The Post-Star from Glens Falls, New York on August 16, 1945 · 4
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The Post-Star from Glens Falls, New York · 4

Glens Falls, New York
Issue Date:
Thursday, August 16, 1945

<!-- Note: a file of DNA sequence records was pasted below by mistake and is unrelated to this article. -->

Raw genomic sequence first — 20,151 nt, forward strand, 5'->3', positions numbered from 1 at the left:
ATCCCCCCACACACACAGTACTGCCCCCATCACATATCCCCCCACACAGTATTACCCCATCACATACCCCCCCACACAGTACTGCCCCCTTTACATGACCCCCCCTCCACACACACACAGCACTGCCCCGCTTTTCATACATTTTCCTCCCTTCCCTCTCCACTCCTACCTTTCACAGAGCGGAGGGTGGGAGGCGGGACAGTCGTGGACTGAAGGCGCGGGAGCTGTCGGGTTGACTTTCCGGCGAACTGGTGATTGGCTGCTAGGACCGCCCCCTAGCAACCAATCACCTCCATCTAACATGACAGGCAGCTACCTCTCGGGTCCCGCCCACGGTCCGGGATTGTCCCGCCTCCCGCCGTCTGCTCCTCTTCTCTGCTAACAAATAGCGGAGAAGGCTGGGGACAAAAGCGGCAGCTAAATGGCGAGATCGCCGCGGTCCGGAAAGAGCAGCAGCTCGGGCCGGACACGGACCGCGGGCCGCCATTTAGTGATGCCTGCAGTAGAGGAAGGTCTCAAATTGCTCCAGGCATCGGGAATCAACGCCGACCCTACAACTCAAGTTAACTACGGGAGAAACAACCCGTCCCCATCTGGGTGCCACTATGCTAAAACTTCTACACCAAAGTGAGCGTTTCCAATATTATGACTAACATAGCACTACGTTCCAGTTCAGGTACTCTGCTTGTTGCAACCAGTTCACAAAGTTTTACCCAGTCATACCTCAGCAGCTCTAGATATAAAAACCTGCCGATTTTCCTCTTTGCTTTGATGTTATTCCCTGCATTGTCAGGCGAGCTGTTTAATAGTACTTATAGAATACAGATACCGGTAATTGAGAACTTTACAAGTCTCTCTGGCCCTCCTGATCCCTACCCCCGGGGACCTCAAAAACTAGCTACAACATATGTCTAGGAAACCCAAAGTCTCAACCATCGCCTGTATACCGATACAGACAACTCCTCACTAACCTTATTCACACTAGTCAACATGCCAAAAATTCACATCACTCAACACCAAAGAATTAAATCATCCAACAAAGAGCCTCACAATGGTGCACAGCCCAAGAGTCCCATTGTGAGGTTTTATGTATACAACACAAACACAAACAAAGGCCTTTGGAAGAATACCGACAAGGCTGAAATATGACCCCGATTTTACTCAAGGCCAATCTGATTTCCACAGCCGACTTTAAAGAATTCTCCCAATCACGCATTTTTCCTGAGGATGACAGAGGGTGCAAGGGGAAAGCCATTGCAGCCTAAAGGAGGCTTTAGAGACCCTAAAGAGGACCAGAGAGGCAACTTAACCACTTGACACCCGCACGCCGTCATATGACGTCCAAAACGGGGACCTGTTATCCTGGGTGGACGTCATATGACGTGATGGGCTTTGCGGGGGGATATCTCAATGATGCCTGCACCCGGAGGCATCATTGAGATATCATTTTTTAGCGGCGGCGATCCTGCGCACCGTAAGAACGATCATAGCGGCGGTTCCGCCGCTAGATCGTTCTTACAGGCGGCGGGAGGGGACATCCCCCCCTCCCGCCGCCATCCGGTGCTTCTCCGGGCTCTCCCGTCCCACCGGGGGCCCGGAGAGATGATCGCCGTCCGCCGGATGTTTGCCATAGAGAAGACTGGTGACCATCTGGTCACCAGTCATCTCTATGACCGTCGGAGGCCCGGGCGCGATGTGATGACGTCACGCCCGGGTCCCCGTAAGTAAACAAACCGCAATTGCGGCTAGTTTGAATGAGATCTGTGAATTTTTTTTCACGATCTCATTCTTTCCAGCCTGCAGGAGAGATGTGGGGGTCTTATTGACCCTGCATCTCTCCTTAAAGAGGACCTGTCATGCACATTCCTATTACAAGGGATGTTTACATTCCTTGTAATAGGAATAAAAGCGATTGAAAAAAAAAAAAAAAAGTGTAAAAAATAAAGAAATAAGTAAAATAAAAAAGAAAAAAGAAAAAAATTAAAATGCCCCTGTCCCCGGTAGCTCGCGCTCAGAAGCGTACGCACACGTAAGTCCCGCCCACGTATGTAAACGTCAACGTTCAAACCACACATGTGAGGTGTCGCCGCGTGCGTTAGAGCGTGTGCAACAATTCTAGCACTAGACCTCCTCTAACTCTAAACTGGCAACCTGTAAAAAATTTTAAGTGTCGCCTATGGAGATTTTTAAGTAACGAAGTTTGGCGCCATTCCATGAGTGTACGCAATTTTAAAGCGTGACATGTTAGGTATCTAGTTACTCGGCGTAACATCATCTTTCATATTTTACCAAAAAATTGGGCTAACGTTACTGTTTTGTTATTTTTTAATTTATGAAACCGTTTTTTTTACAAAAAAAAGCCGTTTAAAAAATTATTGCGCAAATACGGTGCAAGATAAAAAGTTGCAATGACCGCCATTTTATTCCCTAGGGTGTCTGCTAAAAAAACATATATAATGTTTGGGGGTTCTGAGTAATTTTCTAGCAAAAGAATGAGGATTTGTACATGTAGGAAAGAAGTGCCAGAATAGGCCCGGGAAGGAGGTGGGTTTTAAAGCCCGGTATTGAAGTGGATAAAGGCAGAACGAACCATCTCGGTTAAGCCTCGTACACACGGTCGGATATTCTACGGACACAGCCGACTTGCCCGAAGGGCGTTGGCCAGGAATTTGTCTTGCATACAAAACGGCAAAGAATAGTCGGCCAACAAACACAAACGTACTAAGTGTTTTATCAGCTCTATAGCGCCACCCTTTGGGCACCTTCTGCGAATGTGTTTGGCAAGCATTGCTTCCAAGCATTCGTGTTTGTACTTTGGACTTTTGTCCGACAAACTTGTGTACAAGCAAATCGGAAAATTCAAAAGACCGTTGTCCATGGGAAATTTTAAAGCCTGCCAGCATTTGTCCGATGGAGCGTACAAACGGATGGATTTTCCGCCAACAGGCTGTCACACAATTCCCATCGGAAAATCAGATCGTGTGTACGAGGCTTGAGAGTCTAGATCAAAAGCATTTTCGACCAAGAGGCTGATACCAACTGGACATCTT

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The Post-Star , BmnirmVI Bnulri.nt mnA TrMIItrkr LODIS P. BROWN, 6CTtr VJZZnmM VSPrad . General Manager " - EDWARD J. SHERMAN. Managing Editor - ., .- EDWIN & WOPJBTER, Editor!) Director . Ad Independent Democratic Newspaper founded by George &. Finch ud William R. Rice. A oonsolldatiOD at the Morning Stat end Hie Morning Post . - Published every Bonttng except Sunday bj the Glens Palis Post Com pint at to-a? Glen Street, Glens Palls, X- Telephone, all Depart-menta. Dial J-ll'l. ' - bwiQ tui ngou rpuoucwuu w1 - V noiu DRyptAU D ATM l WJVUO KHi-ereo v.. 5 Mir payftbi In ADVERTISING RATB. nonlbint for troosr! typographical error occurred. Compi. tnlnrm.tlon euppiM st Bu omc.. JM""'! ..ESS"?!! Good Morning ' It Is not money, as is sometimes said, but the love of money the excessive, selfish, covetous love of money, that Is the root of all evil. Holiday Before Peace It is perhaps Just as well that V-J Day ia not to be proclaimed until the formalities ot the surrender are carried out, signed and sealed, for while it Is true that the war ended on Tuesday with Hirohito's acceptance of the Allied peace' terms, It is also true that the fighting did not and has not completely ceased. The marvels of modern communication have-not been able to penetrate some of the Jungle fastnesses in which our troops were engaged in rooting out the stubborn foe, and until the last shot has been fired and the last enemy has capitulated there will not be peace. i ; ' The Intervening days before the proclamation of V-J Day-will also provide the home fronts the opportunity to accustom themselves to the forgotten ways of peace, time to gain full release from the tension so abruptly snapped Tuesday evening. It was wise for the President to authorize a two day holiday and to release gasoline for civilian use. These things prove as nothing else could, that the war is over. The Joy of peace must, of course, be tempered by the various crises of reconversion.. AH things .have their price and peae Is no exception. At the moment the spectre of unemployment is of less moment tHan ,the fact that the fighting men are coming home. Today the .emphasis is on the. blessings of peace restored, not upon its hardships, and, in spite, of recent forebodings, the government's quick action in slashing draft quotas, in removing labor restrictions, 111 'wiping : out rationing of fruits and vegetables, gasoline and oil, In cancelling 30 billions of dollars in war contracts, points to plans prepared for Immediate execution. , By the time V-J Day arrives, however, the sheer satisfaction of not having to work, of not having to wrestle with ration points, of not having to restrain one's desire to drive will have evaporated while the stern realities of readjustment will start to make themselves evident. The government has tried to warn us of them. .Especially it has stressed unemployment mounting, perhaps even to 8,000,000 jobless, a figure to Induce sober contempla tlon. As far as the Glens Falls area is concerned, our people should come through reconversion with fewer discomforts than will those of the great war production centers. Our principal products, paint, paper, textiles, cement, lumber are in demand in peace as well in war. Yet even in the national sense, it is to be ' doubted that joblessness will reach predicted proportions. One may remark how the most . competent federal authorities' estimates vary .in the space of a few hours. Tuesday evening President Truman estimated that - 5,500,000 veterans home within 18 months. Yesterday morning, John Snyder, chairman of war mobilization and reconversion, placed this figure at 7,000,000 within 12 months. As for unemployment, we believe that the suggested figure of 8,000,000 will include many ,elderly workers whom patriotism has kept on the production line long after retirement age, wives who will resume homemaking as a career and youths who will enter schools rather than industry. Properly speaking, these will not be unemployed. . But while the nation readies itself between now and V-J Day to meet the domestic problems of peace, temporarily forgetful of the rest of the world, there remains another matter which victory entails, the Japanese. Tuesday night, Japan was prominent In our thoughts, we hanged Hirohito in effigy. Yesterday we had virtually forgotten the Japs. Inclined as we1 are to believe that the past two weeks have been the most momentous, the most nerve-wracking in th history of this land, let us consider what the same two weeks have been for the Japanese. First came the atomic bomb capable of shattering a city. Then followed the Russian declaration of war. The bomb was unprecedented; war with Russia was not but together they served la smash the dream of the East Asia. Co-prosparity Sphere. Finally, there occurred on a single day three events which no Japanese in his wildest fancy ever expected to happen. First, the Japanese people heard, on the air th voice of their emperor, a man on whom they are npt privileged to look and who never before had communicate with less" than royalty. Second, the voice of this emperor was proclaiming Japan's defeat at the hands of a mightier people.' Finally, and what must have exerted an effect equal to that of an atomic bomb, this royal divinity placed himself at the command of a despised white man , ... The shock of .that flay may momentarily numb the Japanese peqple but not for long. Their leaders made no bones of what their intentions are. This defeat, they said, is only temporary, and the mistakes that led to it will be amended. That statement may be interpreted as face saving -but It also contains a warning. . ' Thus we have on two sides of thev world, nations to be policed, to be educated and weened away from aggression. As between Germany and Japan, it Is difficult, to guess which presents the larger problem. The Germans possess the greater talents for war, the science and energy that make aggression possible. But they are close at hand; they can be watched, and unless the Allies are totally forgetful of the past five years, they can be checked. Japan is far awar; her people are of a different race and .religion; her way of life has" never been ours. We will be' dealing with a total, stranger, one whose International acts have always been lnltltaed by treachery. We will have to be missionaries as well as masters in that misled land . Yesterday and today we were on holiday. Tomorrow, or whenvr-V-J Bay Is officially announced, the holiday ends and the task of reconverting the world begins. ' : Complacency On the Highway Yesterday's disclosure that- gasoline rationing has been removed Is a happy piece of news but one 'that brings us face to face with a certain rise In motoring accidents unless immediate repressive steps are taken. Night ' Is the time when most accidents and the most serious ones occur. Since' the gasoline shortage sent many cars Into storage or limited their use to necessary daytime travel, highways after dark have been reasonably empty, a .fact which has contributed much to building up a set of careless driving habits among those motorists who continued to stay out late. . Residents of Glens Falls about the city in the late .hours of the evening can testify to these habits. Speeding On the main thoroughfares is common practice.1 Rushing the change of traffic lights or even ignoring them altogether Is another. A third and possibly the worst is the practice of some motorists of driving in the middle or on the left side of the highway, with or without lights. Speeding Is always against the law as well as against the dictates' of common sense and whether or not a motorist, is familiar with the prescribed speed limits inside and outside the city, he cannot be a good driver with out knowing instinctively when he is going too fast. As for obeying traffic signals he News Behind The News By PAUL MALUM WASHINGTON, .August 15 Behind the whole tricky dealing of the Japanese to obtain a preferred position for their emperor lay rather convincing evidence of the plot to perpetuate beyond our western understanding the Japanese system, which, brought on Pearl Harbor. .--- - .-'-. In fact, the simplest -and'' most easily obtainable facts added verification to certain high congressional suspicions that maintenance of the emperor In any position could well give the Japs a better nucleus upon which to build future world trouble than the Nazis were able to get. ' " n Truman Administration quiet ed these Increasing congressional doubts by passing along the Inside word that Truman looked upon any satisfactory surrender as. In eventual act, unconditional apparently regardless of the standing of the emperor, as long as we held control. To the Japs, however, the emperor Is the top god In a list reputed to run to about 500, no matter where he sits, even If tinder Mr. Truman's chair. - ' Their established religious theory would naturally hold that their god was in temporary difficulties In any subservient position. The national Jap problem then would be, to extricate him. and restore him to his rightful position. Anyone standing in the way. like Mr. Truman or an American doughboy, would be a sort of devU who had kidnapped god. The whole superstition oouio oe proved a fake and delusion to the Japanese if respect for reason could h restored there, by a factual re search into accurate history of their diefied dynasty research by their own people. . Japanese Intellectuals who long sine discovered that the line back to the sun goddess was not only broken but shattered by many historical incidents, have been shushed effectively by the emperor's clan, meaning the ruling classes, who may hange faces from time to time but never have changed their emperor story, which was the excuse for their authority and existence.. Their trumpery, in-turn, would be Just as easy to prove and display. The Japanese people have been required to believe, as a "co-matter of religion and government that the emperor picked his cabinets, controlled the diet and held "complete executive and legislative powers." This pretense that he was a Hitler was difficult to maintain with a straight face at times, as the various ruling Japanese groups controlled and pushed god first one way, then another In fact, wherever they wanted him. The establishment of reason In Japanese will, however, be the most difficult task because reason never existed there. As sart ot emperor government religion, Shlnto-Lm has no moral or ethical code. The emperor, for instance,- is not: required to do what is right or good, because he is a god. The faith of SMntoism ignores both logic and reason, and the people are supposed to be" led by blind Instinct. While the militarists built the Emperor god theory up out of ancient legends to its highest peak, conflicting organized beliefs have gained footholds there including the Christian concepts of reason, right and wrong. A census before ; the war showed v cnristian churches, 106.000 Buddhist Temples and 110,431 Shinto Shrines. There Is no Communism in Japan above ground.1- The foothold of Christianity, therefore, Is quite clearly the one upon which we should build. These are the reasons why the increasing number of Congressmen (including one of the highest administration leaders) were biting their lips during the latest hectic stages of Mr. Truman's negotiations. They were wondering how much of a Job he bad left himself to clean up later, when th final, document Is analyzed' in complete detail. (Distributed by King Features Syndicate,, reproduction in whole or in part strictly prohibited.) Mules Earn Wings By G. M. KELLY (Substituting for Kenneth L. Dixon) CALCUTTA (p) Indian mule drivers and their stubborn, obstln- Won't Peace Be Wonderful? S . 1 Allium ;.. Take My Word for If By FRANK COLBY DO YOU MAKE THESE COMMON ERRORS? Avoid: "After having written the letter, I mailed it special delivery." The locution "after having" Is redundant. Say: Having written the letter; or: After writing the letter. Avoid: "I shall remain In the city for the balance of the year." The word "balance" Is a bookkeeper's term. Better say . , . for the remainder of the year. ' Avoid: "They are both alike Nonsense. Correct: They are alike. Avoid: "He has great capacity as a speaker Capacity is "the power to receive and retain," as the capacity of learning. Better say: He has great ability as a speaker. Avoid: He had no less than three decorations." We should not use "less" in qualifying that which can be numbered (counted). Correct: He had no fewer than three decor ations. Bhe has fewer (not "less ") responsibilities than L Avoid: "It is liable to rain today." Liable expresses a liability, usually of an unpleasant nature. Improved: It is likely to rain today. If you speed, you are liable to arrest. Avoid: "'He liked slk dollars of having enoughs money to buy the bond. Like for lack is dialectal in the extreme. Better say : He lacked six dollars ... Avoid: "Try and see me tomorrow." No. One tries to do something. Correct: Try "to see me tomorrow; try to remember; try to do better. Should English spelling be reformed and simplified? My new pamphlet, offered this week for the first time, explains why movements for phonetic English spelling must always fail, For a free copy, send a stamped, self-addressed envelope to Frank Colby, In care of this pa-'per. ' Ask for REFORMED SPELLING pamphlet. (Released" by the Bell - Syndicate, Inc.) ' , ate charges rank high amoni the requires neither instinct or special knowledge ! " jV'etiwaDndeV w interpret, uic xueauuiB uj uie iigute. ui the man who drives on the wrong side of the road, the best that can be said of him is that he is crazy. Police officials surely anticipate the importance of strict traffic enforcement now that driving privileges have beenr restored but it remains to be seen whether the public does. In order to nip this prospective traffic hazard In the bud, the police, will necessarily have to give it their most vigorous attention but further than that it will behoove the courts to cooperate by applying penalties of an amount to emphasize the seriousness of the offenses in question. Only by adopting severe measures now can careless drivers be Jostled from their criminal complacency, Little B( WALTER WINCHELL FIGHT MANAGERS' LEXICON y By DAN PARKER ! , Editor and Sports Writer RAPSCALLION An onion plant, i ABOMINABLE-Pertainlng to the ., " stomach. ,i CONSUMATE-A waterv soup. i GLOSSARY A high polish, s, INCINERATE-To drop hints wlth-uiHi.-.- ow coming richt out with it. , CENTENARY-Where the dead are if burled. i SUPERFICIAL Dressed up In eve ning ciotnes. BARNACLE An eye glass worn by Englishmen. BELLI COSE-An inflamed condition of the veins. CONCLUSION An inlury to the brain caused by a heavy blow. , VORTEX What we'll be paying for r the next ten generations. J' JDDICIOUS Knishes, marinated herring and gafllte fish. RATD7Y To "Squeal" or holler i copper, about someone. EPIDEMIC One of the courses you fcefOWiriM at college. " SOLECISM The earth, sun and moon are. parts of the Solecism ESCHEW To sneese. CONVOLUTION Recovering ' from sickness. YAWL A southern expression "How yaTrti".'. , On Broadway VERDIGRIS What the Jury brings back in murder cases. DELIBERATION When you buy anything nowadays the merchant can't guarantee deliberation because shipping conditions are so bad. ARTISAN A well dug deep In the ground. .. :... ACOUSTICS A sort of puzzle with words. ASPEN A little pill you take for a headache. CRANIUM A potted plant found in apartment houses. SYMPATHETIC The kind of rubber our tires are made out of now. RATIONALIZE Where they make you give coupons for. everything you buy. INDIGENOUS very angry.. KAjn vex Boys who are sent up the river. i SHAGREEN When you're burned up over something. OCTOGENARIAN A devil fish. SEXAGENARIAN- -A fellow who is girl crazy. CONFU8ION-When a sick person gets blood from someone else. LASSITUDE Lines running across maps to guide saUors. INDICATIVE Always looking lor revenge. POTENTIAL The name of an in surance company. WRENCH When women wash clothes they wrench them out in cold water. DERELICT A long pole with another one attached to it for lift-'tnff heaw weiffhta. fiASOrAae-tjometnmc to a )wMJ Sunday. . ACRIMONY Married life. BILGE What we do when we eat radish or cabbage. GLADIATOR What the cannibal said after devouring -his wife. ILLUMINATION A tourney held by the boxing commission to find out who's champ. ARTILLERY A large jeln which hardens as we grow old. VACCILATE What the doctor does to you to prevent smallpox. INDIGNANT There's a fund for sged and Indignant boxers. GRAPPLE A breakfast sausage served In Philadelphia. SARDONIC Resembling a small canned fish. BAMBOO A blue-nosed ape found in Africa. OCTOROON A little cake made out of cocoa nut meat. VESTIGE Material vests are made out of. , . (Continued on Page 9, CoL I) Scotland, - is concerned. Take the Indian muleskinner first, says Stewart, a veteran of the British campaign. Fighting is a minor part of his business. About the only fighting he has a chance to do is when he is Jumped by the enemy and has to fight to live. The rest of the time he. is busy with his notional mules. The driver marches afoot, wear-, lng out a. pair of shoes every 100 miles or so. After the day's march, there still is danger to meet and plenty of hard work, to perform. While the fighting men dig their slit trenches and flop down for food and badly needed rest, the driver has to form the. mule line, go out to get grass for feed and bedding, keeping a weather eye out for snipers and ambush, tend the mules and treat any injuries. Only after his "four-footed trucks" are fed and bedded down for the night can he dig his own trench, eat and sleep. Come morning, the driver must have the mules ready to go when the rest of the outfit is prepared W3 move. Stewart says he is convinced that aa-Indiaa jouleMrall Jooitlj wirj 'wmaxuigry neavy loads without seeming effort has no more love for the Japanese than tne troops. - ' "I've seen It myself," he says. The Japanese attacked a ' party and scattered the mules, a number of which were casualties. The of- flcial report was made out. that the mule had been captured or destroyed. ' "But three days later six of them walked placidly back into 'camp, went to their stalls and started to eat. They would have none of the Japs, It seems, and had es caped. I don t know now many miles they Walked back, but they were pretty tired. "Without mules to carry the stuff that "the planes dropped to us on the ground in Burma, we would have lost there. They went where trucks could not go. Men could not have packed it. We had to have the mules.. I wish there were medals for mules. ie Benny By LEE PAPE We were : starting to eat breakfast and ma said to pop. William, I've been thinking aver what you said the other day about th radio causing the death of the art of conversation,' especially at toreakfast, and I've been wondering If we really oughtn't to deprive ourselves of the radio In the morning and devote ourselves to an informal chat on topics of the times. . Good, let's start i this morning, pop said. Shall we start the ball rolling by discussing European pollutes, or shall we lead up to that by a brief discussion of the weather? be said, and ma said,' It would be T comparatively simple matter if the Cutting Family didn't happen to' go on Just at breakfast time every day, but still I feel it's the thing to do, even If it means abandonnlng the Cutting Family after I've stuck to them' so; long through thick and thin. The situation in China seems to be about the leading question of the hour, so If you lead with that, I'll follow, pop said, and ma said, It will be a real test of my will power, because Mr. Cutting still hasn't gone to the hospital for his serious operation, and this Is the morning' of me pig decision. . You might even say the big in. cisiMi, pop said. The future of air travel is an Interesting subject, we micdt.i touch on it in passing, he said, and ma said, The money for the operation is just the money they need to protect the mortgage on their house, but naturally Mrs. Cutting wouldn't let that influence her if she really was convinced the operation was a matter of life and death, or even absolutely necesserry. Ye gods, if the entire art of this conversation is going to be lavished on that confounded hard luck . Cutting . Family., let's give them. tt: Door and the air too, pop said. And he finished his coffee behind hs paper as usual, and ma turned on the Cutting Family' with a happy expression. .,. (Protected by1 the ': George Matthew Adams Service) Never light a gas waterlieater connected to the domestic hot water pipes If pipes are frozen. Leftover crusts can go into puddings or be dried and made into dry crumbs. Capital Cornment By HELEN ESSARY, Central Press Columnist WASHINGTON senator Homer Ferguson (R) of Michigan, has an idea for an idle inventor: It's a ma chine that will go through a pUe of letters and pick out thetones that should be answered. The machine should have a dis cerning mind, a sharp judgment, a bell that rings, a hand that dis cards and a large wastepaper basket attachment. The senator lias mentioned his hopes to several other members of Congrass and1 to -other pubUc- offl " clala whose 'daily mail mounts high and-dlscouragtegly. It would be the greatest invention of tne age say one and all. . Think of the cash and the pub licity and the gilders and automobiles and new ice boxes the inven tion will win you, young fellow, in the postwar world! Speaking of inventions, you seldom hear a syllable about the patent office. Last year its number of patents dropped to 50,000. Because of the war.' . ' .: ..: ' ''i Not too long ago the patent office was one of the most talked-of de partments ot tne government. Ola guide -books gave many full chapters to "The bureau so vast and imposing In all its proportions." The patent office has been nimble, too. It lumped from the guardian ship of -the treasury department to the Interior, and last to the department of commerce. ' When the patent office-was young its receipts were In excess of .its expenditures. Imagine. Just ima gine I Once the building in which the patent office was quartered was regarded as the most completely magnificent collection of stones and mortar in Washington. - Its show cases held relics of the early days oP the republic. Most of these relics are now scattered and anxiously-guarded at the library of Congress, the State Department and the Smithsonian institution. Likewise at Mt. -Vernon. Now that Mr. Truman is back from signing treaties, or papers at Potsdam, he should have a look at the early treaties of the United States with foreign powers. The patent office once housed many of these documents. King George IV of England signed the treaty of peace in 1814 ending the war of 1812. "Bonaparte," in a nervous hand, sealed the 1803 treaty with France. ' . Several French monarchs wrote their names on parchment, making alliances with the struggling young America. King Louis XVI agreed, in oeucate pemnanship, to giving the aid by France to the rebelling colo nies. ... . . , The original draft of the Declaration of Independence used to be in the patent office. So were many George Washington relics, Including his personal Revolutionary War camp equipage, tents and flagpoles. And the bed curtains worked for I him by the faithful Martha. Models-' of all possible patents were formerly required by the pa tent office. Then it was really fun to go to see the patent office ex hibit. Almost everything the in. ventive American mind could think up, from harbor cleaners to hooks nd-eyes, were there In miniature. Abraham Lincoln was an lnven. tor. The patent office was proud of his model of "framework of the hull of a western steamboat with false bottom "beneath the keel, and bellows'and air bags." The ambition of this contraption, "Model for Sinking and Raising Boats by Bellows Below A. Lincoln, May 30, 1849," was to help boats over the sand, bars of western rivers. The contraption did not work. ' ' - The patent office itself hardly knows what has becoif ot-lts-old treasures. For " example, the nat worn by President Lincoln, -the night of his assassination; the coat worn by Andrew Jackson during the Battle of New Orleans, and the razor of dear old Captain Cook. The razor, it is said, was recovered from-the natives of the Island where he was murdered after he had done all the murdering he could manage. . It had never occurred to me that pirates used razors. Maybe they were trying to live up to the Gilbert and Sullivan pattern. -1- About Books By CHARLES HONCE SO FAR SO GOOD, by Charles Hanson Towne (Messner; $2). '.'I wonder what will happen to morrow?. Thus ends the autobiography of Charles Hanson Towne, poet, maga zine editor, writer, discoverer of literary talent, columnist, , radio commentator and actor. Whatever happens, Towne will greet the event with zest; his story shows him a man of great talent for enjoying life and. at 68 he still writes with a boyish enthusiasm for the world and letters. ' As magazine editor and newspa. perman, Towne knew about aU the great writers of his period and he has., many interesting stories to tell of these contacts. Also, as magazine editor, he has seen rewards to writers rise steadily to almost undreamed of heights. For Instance, around the turn of the century when he- was with the Smart Set, the standard payment was one cent a word for prose and two bits a iine for poetry. When an other magazine promised to pay five cents a word for any usable submls. sions; Towne notes that It "sent the literati Into a frenzy of delight and rival editors into confusion." Towne has a lew stories concern lng the suave and polished Edgar Saltus, a popular novelist of the glittering 80s and 90s, now all but forgotten. . Saltus, he says, had small use for the writer who had not mastered bis craft sufficiently to put down his thoughts In order, with few emenda. tions later. 'Plasterers do not re plaster, and bricklayers don't re-lay bricks. Why should weavers of words have to be constantly chang ing their bloclis of sentences? God deliver me from the amateur In any art. . Many editorshave.el&imed to have "discovered" O Henry, but Towne's story is just about as good as any body's. The fact seems to be that several editors pounced on him vir tually simultaneously and without tne slightest Knowieage that others were equally electrified by a new talent. . ' ' .Although Chartes Hanson Towne probably is best known as a poet, his references to his own Pegasian flights are casual Indeed. But he writes much about his poetic en. thusiasms: John Masefield, Richard LeGallienne, Bliss Carman, Edwin Markham among others. Today's Talk - By GEORGE MATTHEW ADAMS SOLITUDE To have genuine and comforting solitude you do not have to wrap yourself up and go to sleep In some deserted spot. Solitude is something you take with you. no matter where you choose to go. Solitude la a spirit It Is to be found in all its richness, however, when you come, to decide that you must get away from yourself to learn about your: self. : .V, Solitude 'u for "meditation, obser vation, thinking, and silent prayer. It is a time for communication with your better half. Thoreau chose it in order. to discover the better hall of all Nature, as many another has done. John Muir, -for example.' Also W. H. Hudson.' - -'.--.. , In the solitude dl Nature are to be discovered dozens of unwritten languages, uncom posed compositions genius -and : understmr(g; - r aria poems as well. In every leaf, tree, change of winds, tolonng of clouds, . and every scene df shrub or flower. Nature is so immense! .And solitude within her arms, so fun of cheer and comfort. I love the dusk of the day with especial appreciation. Tne wted scarcely leaving a flutter, The leaves of the trees so drowsy. Earth motionless to the eye: And the blue sky in lacelike wrappings, now bril liant, now fhllcrln color.,and finally. nothing mare than a taint glow ' across the heavens, giving its final Aloha to every lover of solitude. we feel our littleness In selected solitude, and the bigness of God, Earth, and thi Overplan of Time ana space. No room, for conceit. vainglory, or boast, so overwhelmingly in this created Universe, with man as just one of its Items! One of the most beautiful and poignant poems ever written was that one by Vachel Lindsay, en- -title "Abraham Lincoln Walks at Midnight." Well, he did just that, in solitude, time and again, praying anxiously for the permanent union of the States: and for a Nation reborn to ,the highest principles of freedom and justice, and for leadership among the nation tf tne eartn. Tomorrow Mr. Adams will talk on the subject: "The Real Values,"- Protected, 1945, by The ' George Matthew Adams Service Contract Bridge . By SHEPARD BARCLAY TO BE USED SPARINGLY r When used with acumen, and then only on the rarest of occa-' sions, the lead-directing double of -3-No Trumps can be of devastating effect. Among the .high-ranking players who employ It, the con vention usually applies only in rub ber bridge or totalpoint duplicate, and then onrf when the bidding has indicated clearly that the dummy has some one particular suit which he considers his mam asset. If the player opposite the open- lng leader has the unusual asset of ' a tenace-type,holding in that; suit, -he can cause th suit to be ted by doubling. That, of course, bars him "from using the double in its natural meaning, though a double by bis partner is norma -. -.y JT482' 4 A 10 2 AAJ10 95 V J 10 9 4 T64 K982 Just Folks By EDGAR A. GUEST " .... VICTORY GARDENER' If It's true, as I am told, Every gardener must be bold And be steadfast In- his purpose If with cabbage he'd succeed, Thendt's possible I can -Spray tomatoes like a man And defend my bed of onion 'Gainst the' swift, encroaching weed. If the boys' do not complain Over fighting in the rain, Surely I can go to battle Where the caterpillars crawl, And with nicotine and water I can hordes of aphis slaughter And believe I'm doing something For my country after all. I may be too old to fight, But where rabbits prowl at night I may guard my garden green things With the handle of a hoe, And I still can spray tomatoes And pick bugs from small potatoes With a little pluck and patience, I may coax the beets to grow... (Copyright, 1945, Edgar A. Guest) You're Telling Me That new army X-ray gadget which -peers Into unopened pack. ages and determines their contents may come in mighty handy at Christmas time. If the machine reveals another Christmas tie you can safely toss the parcel away unopen. .News that a picnic given by Mis souri weatherman was rained ot leaves us, somehow,, strangely un moved. , A motor car manufacturer pre dicts the post-war United States will have more motor cars than we II i vc N io ' W El fT o w-K 9 I J . (Dealer: nerable.) South West 1 - - Pase lNTl PaM 3 NT w Pass 8 7 9? 8 AKS . . ; " 4Q J 863 , Q64 5 -, South. Both side vul-' North East iDbli Here Is a perfect example ot the conventional lead-directing double. If the double were being used in ltss natural meaning, West would make ner mrpr nninn win Hian ik thing game. With the double, how ever, compelling West to lead the -dummy's spade suit, game, became impossible for South. West obediently opened his high est card of the dummy's spade suit, enabling East to run off four tricks there in a trice. ,He returned'- a heart, but really it made no differ ence what he did. The declarer had no chance to take nine tricks with' out getting a couple in diamonds. The moment he tackled that suit; East scored his K for the setting trick; s-....t . . Notice that If West led anything except a spade, South would have made hi cofiSact beyond perad- venture of a doubt. East could have scored no more -than three tricks in the spade suit unless West led it, and the latter could never get the lead except to the opening trick. Tomorrow's Problem ' . ' ' -- K Q J 8 4 AA953 QJ43 410 6 None K J 10 T 5 I 2 None AQJ 8 4 3 f (Dealer: East. Neither side vulner- ile.) - - ,N perfect K97? . rtn 10 T " N 98 WE A 10 6 S 6 a.v&9,.' able. K What Is your Idea of bidding on this freak deal? did before 1940. Does this mean the final extinction of the pedes- trlan? ;. . .. .. y - . ' In Montana a minister paused in the midst of preaching an outdoor sermon to shoot a couple of rattlesnakes which were creeping : by.-Betcha Dollar Dyer wants, to wager the sermon topic was the Garden of Eden..': ...... v 4, , That report that two California cities may Join the major baseball leagues must have many a Florida press agent spending sleepless nights. ' . s ' (